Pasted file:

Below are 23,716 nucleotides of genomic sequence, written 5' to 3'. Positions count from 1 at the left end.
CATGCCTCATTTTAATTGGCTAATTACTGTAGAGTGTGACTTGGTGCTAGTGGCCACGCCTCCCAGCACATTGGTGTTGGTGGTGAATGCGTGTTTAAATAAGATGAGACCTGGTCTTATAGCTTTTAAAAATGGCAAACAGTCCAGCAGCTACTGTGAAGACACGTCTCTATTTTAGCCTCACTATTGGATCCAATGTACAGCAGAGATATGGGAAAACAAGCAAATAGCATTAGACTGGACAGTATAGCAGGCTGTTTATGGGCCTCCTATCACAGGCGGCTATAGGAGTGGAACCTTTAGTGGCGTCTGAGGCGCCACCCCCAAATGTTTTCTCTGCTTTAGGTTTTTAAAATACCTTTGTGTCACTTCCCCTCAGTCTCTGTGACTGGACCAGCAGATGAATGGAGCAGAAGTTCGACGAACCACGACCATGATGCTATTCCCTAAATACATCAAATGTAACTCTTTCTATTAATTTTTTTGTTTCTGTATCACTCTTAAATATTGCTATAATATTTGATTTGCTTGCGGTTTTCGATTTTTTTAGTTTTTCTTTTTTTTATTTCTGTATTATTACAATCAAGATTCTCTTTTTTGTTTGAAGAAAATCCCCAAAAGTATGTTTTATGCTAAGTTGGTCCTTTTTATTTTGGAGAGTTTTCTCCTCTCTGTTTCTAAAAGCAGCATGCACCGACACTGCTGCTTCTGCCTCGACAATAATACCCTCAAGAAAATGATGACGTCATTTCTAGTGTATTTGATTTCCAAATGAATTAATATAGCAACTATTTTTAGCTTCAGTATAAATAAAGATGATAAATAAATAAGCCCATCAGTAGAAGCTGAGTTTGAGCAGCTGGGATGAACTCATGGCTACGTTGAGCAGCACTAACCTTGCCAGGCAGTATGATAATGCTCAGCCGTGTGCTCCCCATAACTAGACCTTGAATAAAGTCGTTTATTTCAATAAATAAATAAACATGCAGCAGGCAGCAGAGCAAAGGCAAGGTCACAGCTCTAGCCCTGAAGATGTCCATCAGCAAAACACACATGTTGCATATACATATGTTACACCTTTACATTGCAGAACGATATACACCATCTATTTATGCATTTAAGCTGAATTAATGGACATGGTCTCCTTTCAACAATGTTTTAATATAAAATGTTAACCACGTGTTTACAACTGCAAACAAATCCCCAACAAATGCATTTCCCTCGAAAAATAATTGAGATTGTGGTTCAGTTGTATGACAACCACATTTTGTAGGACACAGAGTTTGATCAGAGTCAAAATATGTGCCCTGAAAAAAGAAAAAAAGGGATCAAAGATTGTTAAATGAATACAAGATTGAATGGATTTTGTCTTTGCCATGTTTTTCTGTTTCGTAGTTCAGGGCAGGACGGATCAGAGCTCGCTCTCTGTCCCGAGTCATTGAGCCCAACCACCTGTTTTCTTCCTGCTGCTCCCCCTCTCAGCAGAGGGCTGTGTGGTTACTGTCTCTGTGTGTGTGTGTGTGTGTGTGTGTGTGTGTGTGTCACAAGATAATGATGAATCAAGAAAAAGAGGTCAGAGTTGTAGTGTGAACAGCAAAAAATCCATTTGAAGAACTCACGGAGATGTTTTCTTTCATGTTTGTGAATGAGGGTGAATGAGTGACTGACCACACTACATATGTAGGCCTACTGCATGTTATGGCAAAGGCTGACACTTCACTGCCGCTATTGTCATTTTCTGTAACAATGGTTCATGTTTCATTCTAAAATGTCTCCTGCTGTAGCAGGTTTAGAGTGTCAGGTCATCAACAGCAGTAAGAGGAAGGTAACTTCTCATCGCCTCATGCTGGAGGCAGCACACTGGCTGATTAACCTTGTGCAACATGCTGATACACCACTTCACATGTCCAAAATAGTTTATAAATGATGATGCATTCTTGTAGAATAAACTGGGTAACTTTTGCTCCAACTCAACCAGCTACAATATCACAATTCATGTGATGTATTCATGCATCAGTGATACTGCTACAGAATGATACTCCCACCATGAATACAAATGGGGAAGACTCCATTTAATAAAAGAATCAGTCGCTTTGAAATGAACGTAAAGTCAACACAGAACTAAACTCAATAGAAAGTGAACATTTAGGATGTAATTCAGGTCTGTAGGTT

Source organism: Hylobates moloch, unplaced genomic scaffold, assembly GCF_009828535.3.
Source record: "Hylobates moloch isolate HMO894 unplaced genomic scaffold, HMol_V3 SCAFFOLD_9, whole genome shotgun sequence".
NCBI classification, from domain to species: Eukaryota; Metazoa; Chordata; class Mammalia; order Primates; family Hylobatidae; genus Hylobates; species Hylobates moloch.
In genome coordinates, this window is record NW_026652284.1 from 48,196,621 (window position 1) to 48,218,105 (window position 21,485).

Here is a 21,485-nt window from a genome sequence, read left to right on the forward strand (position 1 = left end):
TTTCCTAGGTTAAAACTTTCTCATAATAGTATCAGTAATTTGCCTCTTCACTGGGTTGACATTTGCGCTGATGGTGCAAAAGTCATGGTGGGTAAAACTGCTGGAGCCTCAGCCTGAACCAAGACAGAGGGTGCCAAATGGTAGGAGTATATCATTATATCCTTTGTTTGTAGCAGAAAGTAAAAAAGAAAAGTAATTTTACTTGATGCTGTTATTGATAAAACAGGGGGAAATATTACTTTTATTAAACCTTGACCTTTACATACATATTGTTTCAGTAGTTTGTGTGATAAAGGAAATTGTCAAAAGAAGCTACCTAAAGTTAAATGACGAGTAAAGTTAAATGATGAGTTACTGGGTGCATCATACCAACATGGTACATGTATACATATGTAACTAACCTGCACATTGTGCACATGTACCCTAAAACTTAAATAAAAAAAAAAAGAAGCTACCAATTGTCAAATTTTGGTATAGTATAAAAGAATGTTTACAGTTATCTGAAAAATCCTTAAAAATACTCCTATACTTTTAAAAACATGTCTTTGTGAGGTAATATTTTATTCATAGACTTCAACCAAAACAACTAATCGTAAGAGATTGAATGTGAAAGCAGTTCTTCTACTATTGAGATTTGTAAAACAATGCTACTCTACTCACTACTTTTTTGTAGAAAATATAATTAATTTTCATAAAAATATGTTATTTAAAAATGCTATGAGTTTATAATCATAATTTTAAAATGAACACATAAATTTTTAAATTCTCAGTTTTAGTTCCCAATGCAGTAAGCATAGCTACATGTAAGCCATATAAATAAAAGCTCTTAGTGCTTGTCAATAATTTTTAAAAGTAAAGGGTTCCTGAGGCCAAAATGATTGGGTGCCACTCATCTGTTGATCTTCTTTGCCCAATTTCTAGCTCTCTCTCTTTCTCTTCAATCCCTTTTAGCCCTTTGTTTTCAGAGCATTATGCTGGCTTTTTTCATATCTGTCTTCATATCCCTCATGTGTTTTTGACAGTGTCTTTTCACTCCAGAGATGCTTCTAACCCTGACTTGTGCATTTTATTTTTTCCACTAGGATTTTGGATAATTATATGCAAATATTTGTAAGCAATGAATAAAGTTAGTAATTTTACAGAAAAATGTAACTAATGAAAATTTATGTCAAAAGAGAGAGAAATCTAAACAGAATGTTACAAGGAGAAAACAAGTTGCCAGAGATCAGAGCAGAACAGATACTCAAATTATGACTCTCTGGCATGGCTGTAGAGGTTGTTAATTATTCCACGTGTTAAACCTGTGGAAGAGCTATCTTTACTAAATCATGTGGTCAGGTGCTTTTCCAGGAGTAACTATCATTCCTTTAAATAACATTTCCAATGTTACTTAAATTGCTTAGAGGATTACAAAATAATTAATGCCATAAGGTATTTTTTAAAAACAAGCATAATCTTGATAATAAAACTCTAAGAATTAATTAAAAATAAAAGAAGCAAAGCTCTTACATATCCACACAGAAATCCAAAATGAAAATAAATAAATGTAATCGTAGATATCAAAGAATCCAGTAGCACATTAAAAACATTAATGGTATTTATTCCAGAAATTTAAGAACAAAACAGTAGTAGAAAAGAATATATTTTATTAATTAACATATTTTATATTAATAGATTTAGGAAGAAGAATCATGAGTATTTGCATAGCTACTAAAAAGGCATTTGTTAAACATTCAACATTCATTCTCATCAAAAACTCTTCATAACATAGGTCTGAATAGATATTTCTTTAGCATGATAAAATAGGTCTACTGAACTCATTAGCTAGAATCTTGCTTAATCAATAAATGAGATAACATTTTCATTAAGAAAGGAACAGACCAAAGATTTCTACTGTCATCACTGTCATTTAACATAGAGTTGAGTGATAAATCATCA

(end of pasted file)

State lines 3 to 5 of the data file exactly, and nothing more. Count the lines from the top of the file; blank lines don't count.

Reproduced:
Source organism: Hylobates moloch, unplaced genomic scaffold, assembly GCF_009828535.3.
Source record: "Hylobates moloch isolate HMO894 unplaced genomic scaffold, HMol_V3 SCAFFOLD_9, whole genome shotgun sequence".
NCBI classification, from domain to species: Eukaryota; Metazoa; Chordata; class Mammalia; order Primates; family Hylobatidae; genus Hylobates; species Hylobates moloch.